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Neil Sattin Interviews Kevin Behan Apr 16, 2010

For those familiar with NDT, you probably know Neil Sattin – a dog trainer based in Portland, Maine who specializes in the Natural Dog Training techniques. He came to train with Kevin years ago, with his aggressive dog Nola. What started as a few sessions, turned into an apprenticeship, and Neil has since become a […]

I am always amused when folks argue against operant conditioning. "Operant conditioning" isn't a method. It's the way learning works. You're using it whether you intend to or not. Whether you acknowledge it or not. That's like saying, gravity isn't the only way to stay on the ground Mar 11, 2010

Below are definitions from a site dedicated to Operant Conditioning. http://r-plusdogtraining.info/lexicon.htm Reinforcement = anything that strengthens a behavior Punishment = anything that suppresses a behavior Positive = something added to influence a behavior Negative = something taken away to influence a behavior These are comprehensive DESCRIPTIONS that do indeed encompass the phenomenon of learning so […]

CORRECTION: Why Do We Correct a Dog? Jun 10, 2009

What are we trying to accomplish when we correct a dog? Do we want to make the dog submissive to us? Are we trying to show the dog that we’re displeased with his behavior? Do we want the dog to feel guilty or ashamed over what he has done or how he is behaving? I […]

Why Do Good Dogs Do Bad Things?

Question: if dogs are social by nature as Natural Dog Training claims them to be, how could a dog ever do something “anti-social?” Answer: because emotion must move. A brief primer on emotion: Emotion is energy. And as pure energy, before it becomes entangled in the higher processes of the nervous system and either elaborates […]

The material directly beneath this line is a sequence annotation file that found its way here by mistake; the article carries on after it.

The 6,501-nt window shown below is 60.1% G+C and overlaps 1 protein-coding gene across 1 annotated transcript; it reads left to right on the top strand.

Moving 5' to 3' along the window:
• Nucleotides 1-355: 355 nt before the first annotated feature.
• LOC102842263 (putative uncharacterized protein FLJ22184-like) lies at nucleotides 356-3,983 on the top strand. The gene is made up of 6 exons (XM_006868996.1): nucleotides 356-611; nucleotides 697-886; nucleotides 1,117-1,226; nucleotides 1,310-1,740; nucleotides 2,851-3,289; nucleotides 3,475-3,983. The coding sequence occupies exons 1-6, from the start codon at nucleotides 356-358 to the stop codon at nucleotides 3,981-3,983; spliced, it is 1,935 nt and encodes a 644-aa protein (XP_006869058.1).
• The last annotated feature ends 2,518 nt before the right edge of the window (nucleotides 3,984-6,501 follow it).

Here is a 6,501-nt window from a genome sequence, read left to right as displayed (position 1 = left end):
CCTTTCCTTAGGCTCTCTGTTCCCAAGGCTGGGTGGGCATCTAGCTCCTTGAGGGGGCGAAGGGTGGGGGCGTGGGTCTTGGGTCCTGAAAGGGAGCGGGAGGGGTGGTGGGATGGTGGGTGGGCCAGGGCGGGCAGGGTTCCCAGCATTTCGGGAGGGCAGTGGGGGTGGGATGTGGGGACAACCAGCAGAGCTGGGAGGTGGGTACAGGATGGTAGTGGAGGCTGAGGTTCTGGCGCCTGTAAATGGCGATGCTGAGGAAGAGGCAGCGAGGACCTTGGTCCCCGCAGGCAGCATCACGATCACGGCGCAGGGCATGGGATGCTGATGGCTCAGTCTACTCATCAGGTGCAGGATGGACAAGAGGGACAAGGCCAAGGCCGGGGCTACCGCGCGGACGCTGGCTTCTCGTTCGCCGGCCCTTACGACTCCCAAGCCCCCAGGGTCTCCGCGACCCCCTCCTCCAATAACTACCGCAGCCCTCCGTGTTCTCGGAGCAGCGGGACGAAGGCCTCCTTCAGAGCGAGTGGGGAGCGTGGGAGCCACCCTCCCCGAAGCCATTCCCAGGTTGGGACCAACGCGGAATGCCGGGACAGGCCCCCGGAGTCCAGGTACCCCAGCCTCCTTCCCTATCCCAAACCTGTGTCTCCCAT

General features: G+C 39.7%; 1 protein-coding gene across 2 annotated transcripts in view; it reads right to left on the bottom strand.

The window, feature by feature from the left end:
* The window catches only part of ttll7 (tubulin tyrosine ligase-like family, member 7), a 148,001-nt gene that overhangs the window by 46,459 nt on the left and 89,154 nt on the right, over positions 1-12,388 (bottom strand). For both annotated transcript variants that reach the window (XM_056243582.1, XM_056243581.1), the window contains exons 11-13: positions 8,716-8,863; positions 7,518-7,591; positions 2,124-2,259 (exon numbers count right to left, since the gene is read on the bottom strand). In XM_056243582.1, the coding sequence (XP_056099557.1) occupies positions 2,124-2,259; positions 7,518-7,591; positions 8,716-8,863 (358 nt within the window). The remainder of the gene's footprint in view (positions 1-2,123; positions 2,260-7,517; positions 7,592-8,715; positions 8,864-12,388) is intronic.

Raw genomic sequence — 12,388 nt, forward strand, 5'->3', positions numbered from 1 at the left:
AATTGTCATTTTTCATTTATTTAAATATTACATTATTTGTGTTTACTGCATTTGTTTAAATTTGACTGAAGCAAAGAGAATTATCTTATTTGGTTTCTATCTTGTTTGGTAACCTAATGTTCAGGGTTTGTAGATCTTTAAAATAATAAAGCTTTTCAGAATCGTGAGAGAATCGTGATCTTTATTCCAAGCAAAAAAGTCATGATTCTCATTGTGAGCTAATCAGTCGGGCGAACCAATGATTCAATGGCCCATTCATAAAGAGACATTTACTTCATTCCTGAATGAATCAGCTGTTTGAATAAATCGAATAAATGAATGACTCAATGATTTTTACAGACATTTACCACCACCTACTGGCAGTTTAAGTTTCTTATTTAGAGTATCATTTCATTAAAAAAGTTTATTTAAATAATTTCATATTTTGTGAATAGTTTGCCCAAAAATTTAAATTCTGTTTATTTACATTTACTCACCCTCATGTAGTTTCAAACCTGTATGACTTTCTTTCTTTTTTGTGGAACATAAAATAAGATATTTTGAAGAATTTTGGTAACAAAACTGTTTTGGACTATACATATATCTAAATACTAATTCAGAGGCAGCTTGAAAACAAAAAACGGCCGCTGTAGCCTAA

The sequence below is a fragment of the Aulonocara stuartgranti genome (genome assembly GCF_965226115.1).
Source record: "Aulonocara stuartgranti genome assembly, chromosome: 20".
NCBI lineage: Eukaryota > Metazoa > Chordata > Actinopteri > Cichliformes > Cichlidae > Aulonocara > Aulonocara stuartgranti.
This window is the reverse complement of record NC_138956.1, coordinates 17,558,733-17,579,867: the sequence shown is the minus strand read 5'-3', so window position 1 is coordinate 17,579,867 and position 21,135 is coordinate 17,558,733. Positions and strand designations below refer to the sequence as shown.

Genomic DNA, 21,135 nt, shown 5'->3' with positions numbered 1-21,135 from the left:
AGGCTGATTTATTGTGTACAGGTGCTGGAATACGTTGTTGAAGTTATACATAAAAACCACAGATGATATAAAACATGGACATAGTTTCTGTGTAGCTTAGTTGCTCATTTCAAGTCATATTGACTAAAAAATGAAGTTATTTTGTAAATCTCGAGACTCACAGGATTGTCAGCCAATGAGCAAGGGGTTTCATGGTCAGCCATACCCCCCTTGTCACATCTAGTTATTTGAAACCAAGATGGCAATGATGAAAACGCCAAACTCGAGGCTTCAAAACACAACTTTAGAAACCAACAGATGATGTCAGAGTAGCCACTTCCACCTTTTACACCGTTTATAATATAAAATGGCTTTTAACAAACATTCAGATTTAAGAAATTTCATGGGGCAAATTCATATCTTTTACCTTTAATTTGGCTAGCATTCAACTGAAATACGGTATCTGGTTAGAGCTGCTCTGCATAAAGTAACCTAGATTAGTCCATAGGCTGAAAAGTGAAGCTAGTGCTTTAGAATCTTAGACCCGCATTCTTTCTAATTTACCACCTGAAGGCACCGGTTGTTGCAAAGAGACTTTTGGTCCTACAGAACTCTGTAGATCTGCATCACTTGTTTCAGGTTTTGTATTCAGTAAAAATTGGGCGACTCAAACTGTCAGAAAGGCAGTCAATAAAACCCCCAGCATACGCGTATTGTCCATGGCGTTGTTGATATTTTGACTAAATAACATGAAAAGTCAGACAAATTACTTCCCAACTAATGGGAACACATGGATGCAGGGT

Books about Natural Dog Training by Kevin Behan

In Your Dog Is Your Mirror, dog trainer Kevin Behan proposes a radical new model for understanding canine behavior: a dog’s behavior and emotion, indeed its very cognition, are driven by our emotion. The dog doesn’t respond to what the owner thinks, says, or does; it responds to what the owner feels. And in this way, dogs can actually put people back in touch with their own emotions. Behan demonstrates that dogs and humans are connected more profoundly than has ever been imagined — by heart — and that this approach to dog cognition can help us understand many of dogs’ most inscrutable behaviors. This groundbreaking, provocative book opens the door to a whole new understanding between species, and perhaps a whole new understanding of ourselves.
  Natural Dog Training is about how dogs see the world and what this means in regards to training. The first part of this book presents a new theory for the social behavior of canines, featuring the drive to hunt, not the pack instincts, as seminal to canine behavior. The second part reinterprets how dogs actually learn. The third section presents exercises and handling techniques to put this theory into practice with a puppy. The final section sets forth a training program with a special emphasis on coming when called.